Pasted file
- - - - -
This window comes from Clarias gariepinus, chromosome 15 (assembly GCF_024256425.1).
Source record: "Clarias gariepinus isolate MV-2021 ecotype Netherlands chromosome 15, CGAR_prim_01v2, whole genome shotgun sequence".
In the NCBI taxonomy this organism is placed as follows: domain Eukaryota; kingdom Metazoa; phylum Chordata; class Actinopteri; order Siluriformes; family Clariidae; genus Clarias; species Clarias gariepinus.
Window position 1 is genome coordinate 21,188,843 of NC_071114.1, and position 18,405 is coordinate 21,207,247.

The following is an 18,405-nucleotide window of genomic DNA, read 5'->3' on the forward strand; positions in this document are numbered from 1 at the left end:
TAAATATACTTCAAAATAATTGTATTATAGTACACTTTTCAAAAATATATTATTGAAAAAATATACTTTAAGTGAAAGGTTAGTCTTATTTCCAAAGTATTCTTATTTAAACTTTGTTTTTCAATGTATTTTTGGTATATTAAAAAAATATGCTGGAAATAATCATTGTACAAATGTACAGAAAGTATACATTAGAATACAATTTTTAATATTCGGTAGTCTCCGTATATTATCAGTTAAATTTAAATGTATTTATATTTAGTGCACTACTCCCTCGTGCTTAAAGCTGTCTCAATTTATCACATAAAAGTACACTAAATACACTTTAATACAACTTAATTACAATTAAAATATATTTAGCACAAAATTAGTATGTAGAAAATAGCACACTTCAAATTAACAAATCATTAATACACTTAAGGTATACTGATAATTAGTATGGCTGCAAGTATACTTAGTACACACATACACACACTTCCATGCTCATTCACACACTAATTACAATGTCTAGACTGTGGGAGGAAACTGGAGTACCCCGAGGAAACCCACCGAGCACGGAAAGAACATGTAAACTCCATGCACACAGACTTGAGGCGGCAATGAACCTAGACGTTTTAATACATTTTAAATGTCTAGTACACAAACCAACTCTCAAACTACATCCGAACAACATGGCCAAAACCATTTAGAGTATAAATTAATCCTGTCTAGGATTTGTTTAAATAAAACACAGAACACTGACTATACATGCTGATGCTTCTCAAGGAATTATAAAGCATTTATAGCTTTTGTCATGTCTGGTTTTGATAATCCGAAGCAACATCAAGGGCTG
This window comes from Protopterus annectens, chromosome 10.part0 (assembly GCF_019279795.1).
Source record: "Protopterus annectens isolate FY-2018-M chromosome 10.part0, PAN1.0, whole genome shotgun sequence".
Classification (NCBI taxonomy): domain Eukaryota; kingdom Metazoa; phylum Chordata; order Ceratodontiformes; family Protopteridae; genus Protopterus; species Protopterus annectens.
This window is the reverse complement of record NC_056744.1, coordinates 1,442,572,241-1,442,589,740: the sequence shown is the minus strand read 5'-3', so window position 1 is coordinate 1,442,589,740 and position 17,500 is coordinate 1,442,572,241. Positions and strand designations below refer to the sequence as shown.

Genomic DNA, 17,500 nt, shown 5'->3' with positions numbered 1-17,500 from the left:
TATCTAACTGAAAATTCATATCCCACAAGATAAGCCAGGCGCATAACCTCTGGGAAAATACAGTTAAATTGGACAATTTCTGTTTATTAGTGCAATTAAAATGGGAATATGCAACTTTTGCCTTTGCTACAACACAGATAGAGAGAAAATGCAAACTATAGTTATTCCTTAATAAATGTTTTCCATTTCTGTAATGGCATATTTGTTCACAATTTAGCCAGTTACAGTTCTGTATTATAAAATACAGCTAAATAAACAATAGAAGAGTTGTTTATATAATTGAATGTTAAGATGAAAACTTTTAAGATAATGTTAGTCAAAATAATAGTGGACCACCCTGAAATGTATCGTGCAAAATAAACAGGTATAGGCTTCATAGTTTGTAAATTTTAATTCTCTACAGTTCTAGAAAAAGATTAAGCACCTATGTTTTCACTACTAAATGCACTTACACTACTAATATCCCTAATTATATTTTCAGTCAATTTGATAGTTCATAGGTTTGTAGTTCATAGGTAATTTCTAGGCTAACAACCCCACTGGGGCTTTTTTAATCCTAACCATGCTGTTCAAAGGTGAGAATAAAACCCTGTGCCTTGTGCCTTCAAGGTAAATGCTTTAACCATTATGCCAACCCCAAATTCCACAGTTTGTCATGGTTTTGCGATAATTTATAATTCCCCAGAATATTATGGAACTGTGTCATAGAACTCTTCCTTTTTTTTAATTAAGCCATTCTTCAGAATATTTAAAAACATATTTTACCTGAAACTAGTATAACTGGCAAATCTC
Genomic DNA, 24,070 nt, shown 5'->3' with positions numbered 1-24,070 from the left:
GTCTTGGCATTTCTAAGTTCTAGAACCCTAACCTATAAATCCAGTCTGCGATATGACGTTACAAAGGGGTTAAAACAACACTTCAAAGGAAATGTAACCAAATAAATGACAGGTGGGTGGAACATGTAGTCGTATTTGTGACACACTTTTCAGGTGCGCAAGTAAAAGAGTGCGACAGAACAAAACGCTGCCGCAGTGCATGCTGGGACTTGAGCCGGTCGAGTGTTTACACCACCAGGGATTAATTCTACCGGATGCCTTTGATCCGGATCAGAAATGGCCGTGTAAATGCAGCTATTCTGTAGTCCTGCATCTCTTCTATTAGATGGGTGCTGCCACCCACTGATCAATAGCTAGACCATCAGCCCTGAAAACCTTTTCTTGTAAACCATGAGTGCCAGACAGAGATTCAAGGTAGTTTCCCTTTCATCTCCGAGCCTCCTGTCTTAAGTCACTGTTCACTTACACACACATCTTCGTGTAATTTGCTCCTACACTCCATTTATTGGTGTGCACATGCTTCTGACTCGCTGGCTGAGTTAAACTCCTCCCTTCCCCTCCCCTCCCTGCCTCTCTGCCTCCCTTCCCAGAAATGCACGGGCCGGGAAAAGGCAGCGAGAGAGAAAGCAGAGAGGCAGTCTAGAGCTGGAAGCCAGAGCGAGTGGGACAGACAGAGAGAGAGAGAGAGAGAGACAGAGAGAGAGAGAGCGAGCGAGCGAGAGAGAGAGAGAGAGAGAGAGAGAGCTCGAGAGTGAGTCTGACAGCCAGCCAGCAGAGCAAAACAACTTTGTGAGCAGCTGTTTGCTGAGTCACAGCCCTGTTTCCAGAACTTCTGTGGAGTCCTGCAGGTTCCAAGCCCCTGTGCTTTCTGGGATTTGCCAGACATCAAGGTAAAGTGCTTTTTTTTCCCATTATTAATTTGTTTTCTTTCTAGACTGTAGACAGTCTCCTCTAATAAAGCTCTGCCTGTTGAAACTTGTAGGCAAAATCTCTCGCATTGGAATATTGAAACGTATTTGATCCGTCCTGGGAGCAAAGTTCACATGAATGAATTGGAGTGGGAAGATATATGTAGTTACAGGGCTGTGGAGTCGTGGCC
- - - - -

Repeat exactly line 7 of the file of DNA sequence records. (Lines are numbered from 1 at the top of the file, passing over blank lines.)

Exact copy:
This window comes from Protopterus annectens, chromosome 10.part0 (assembly GCF_019279795.1).